Academic journal article The Town Planning Review

Challenges of Open Space Preservation: A Texas Case Study

Academic journal article The Town Planning Review

Challenges of Open Space Preservation: A Texas Case Study

Article excerpt

Municipal effectiveness in conserving open space is a critical yet confounding topic, warranting more systematic attention. In the United States' Sun Belt in particular, new development continues rapidly to transform pristine acreage. While potential remedies are more likely to emerge from local government than the federal or state level, if they appear at all, such efforts have been erratic. Yet, academic treatments lack general explanations of the inconsistent appearance and success of preservation initiatives, possibly because the subjectivity of the goal makes it difficult not just for governments to accomplish, but for scholars to capture. The term 'open space' encompasses many incarnations, from landscaped areas around stores and apartments, to playgrounds, to discrete ecosystems. Function is varied and subjective as well, especially in regard to whether preservation is meant to serve the needs of humans, the natural world, or some combination.

But, while these ambiguities are not new, they have grown incongruous against a backdrop of ascendant green infrastructure/green urbanism, in which precise attention to terrestrial functions and interconnections is critical. To be sure, open space protection per se does not neatly overlap with green infrastructure scholarship. Most obviously, land preservation is only a subset of that comprehensive approach to ecosystem resilience and sustainability. On the other hand, open space strategies, albeit inadvisably, may be divorced from environmental objectives, e.g. park siting decisions based solely on political considerations. While green orientations may ultimately shift the open space conversation to an exclusive focus on environmental (and human/environmental) linkages, not all cities have reached that point. As the greater Portland, Oregon area and other exemplars implement integrated resource sustainability programs, many cities struggle to realise discrete policies safeguarding mere portions of the open space fabric.

Still, while the two topics are not seamlessly aligned, this global movement provides constructive insight on the narrower question, especially in regard to how and why land should be protected. That perspective is combined here with literature on policy making in general, and natural resource protection in particular, to structure a model of effective municipal action, premised upon the relative strength of civic resources, problem identification, and policy logic. The model is assessed through three case studies in San Antonio, Texas. This city's suitability for investigation derives from a context that simultaneously calls for and resists conservation, a tension tightly linked to recent, explosive growth.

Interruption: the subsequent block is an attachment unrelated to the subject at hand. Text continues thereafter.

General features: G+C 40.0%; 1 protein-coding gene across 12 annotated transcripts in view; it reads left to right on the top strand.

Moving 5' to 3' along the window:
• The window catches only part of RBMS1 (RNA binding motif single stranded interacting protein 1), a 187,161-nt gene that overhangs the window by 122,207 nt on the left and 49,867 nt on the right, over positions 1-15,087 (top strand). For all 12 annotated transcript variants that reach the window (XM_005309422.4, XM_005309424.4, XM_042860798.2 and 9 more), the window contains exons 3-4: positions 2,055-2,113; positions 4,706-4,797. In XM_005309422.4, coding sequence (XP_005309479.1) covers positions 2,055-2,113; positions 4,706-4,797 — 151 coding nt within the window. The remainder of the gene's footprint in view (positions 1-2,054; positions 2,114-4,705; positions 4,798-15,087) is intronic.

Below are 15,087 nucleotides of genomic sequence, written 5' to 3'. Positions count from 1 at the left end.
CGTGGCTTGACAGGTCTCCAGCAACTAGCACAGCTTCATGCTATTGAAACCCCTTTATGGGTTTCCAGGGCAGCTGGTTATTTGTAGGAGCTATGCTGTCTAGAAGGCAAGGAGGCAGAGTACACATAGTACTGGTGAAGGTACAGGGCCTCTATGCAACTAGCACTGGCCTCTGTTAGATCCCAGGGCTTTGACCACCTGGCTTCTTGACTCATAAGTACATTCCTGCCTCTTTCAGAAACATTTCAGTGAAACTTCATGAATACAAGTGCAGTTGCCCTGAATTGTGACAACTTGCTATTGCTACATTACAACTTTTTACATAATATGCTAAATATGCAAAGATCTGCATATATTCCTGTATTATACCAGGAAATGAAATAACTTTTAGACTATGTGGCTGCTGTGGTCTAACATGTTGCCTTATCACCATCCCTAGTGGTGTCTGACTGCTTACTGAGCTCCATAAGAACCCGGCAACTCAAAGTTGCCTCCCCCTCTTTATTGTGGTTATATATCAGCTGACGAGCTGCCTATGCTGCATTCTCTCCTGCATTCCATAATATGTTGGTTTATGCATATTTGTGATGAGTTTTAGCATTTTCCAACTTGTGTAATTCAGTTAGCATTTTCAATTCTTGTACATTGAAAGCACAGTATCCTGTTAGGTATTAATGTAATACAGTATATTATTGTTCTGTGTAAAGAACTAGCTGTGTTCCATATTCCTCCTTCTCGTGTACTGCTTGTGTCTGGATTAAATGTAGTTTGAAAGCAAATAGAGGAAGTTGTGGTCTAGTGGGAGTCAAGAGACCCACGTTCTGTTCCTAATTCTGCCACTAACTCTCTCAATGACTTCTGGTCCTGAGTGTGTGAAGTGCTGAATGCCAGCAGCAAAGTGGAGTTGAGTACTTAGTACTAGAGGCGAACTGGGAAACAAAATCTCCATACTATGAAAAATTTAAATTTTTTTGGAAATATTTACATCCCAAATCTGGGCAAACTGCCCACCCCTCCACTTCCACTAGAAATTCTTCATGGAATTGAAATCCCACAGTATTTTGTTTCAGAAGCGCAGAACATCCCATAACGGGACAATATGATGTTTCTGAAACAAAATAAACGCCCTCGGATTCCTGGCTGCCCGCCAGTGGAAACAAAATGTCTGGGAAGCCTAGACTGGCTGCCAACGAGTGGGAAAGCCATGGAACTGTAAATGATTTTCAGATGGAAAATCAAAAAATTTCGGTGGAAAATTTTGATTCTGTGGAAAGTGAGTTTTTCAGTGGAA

Currently the nation's seventh largest city, with a population of approximately 1.4 million, the overall metropolitan statistical area has grown by almost 30 per cent since 2000 (Kotkin, 2013). Furthermore, as Texas home-rule municipalities may annex contiguous unincorporated areas, the city has expanded physically, currently to 467 square miles, with a relatively low urban density of 3,393 persons per square mile. As the influx of new residents exacerbates open space and resource depletion, public demands to address that loss have intensified. Yet, this plays out against a backdrop of robust legal and political support for private property rights, with little tradition of innovative environmental initiatives.

The inquiry focuses on a park dedication requirement, creation of a popular regional park, and a land acquisition program to protect the city's primary water supply, presenting an array of narratives and outcomes. Overall, the application supports the utility of the model, as policy success appears tightly linked to its determinants. The most successful policies, those that delivered efficient and intended results, possessed strong civic resources, a sharply defined problem and a basis of rational logic.

Conceptual framework

This background framework is built from several sources: the (relatively small) work on open space preservation per se; the broader field of environmental policy, including the vanguard discipline of green infrastructure/urbanism; and, the general public policy literature. …

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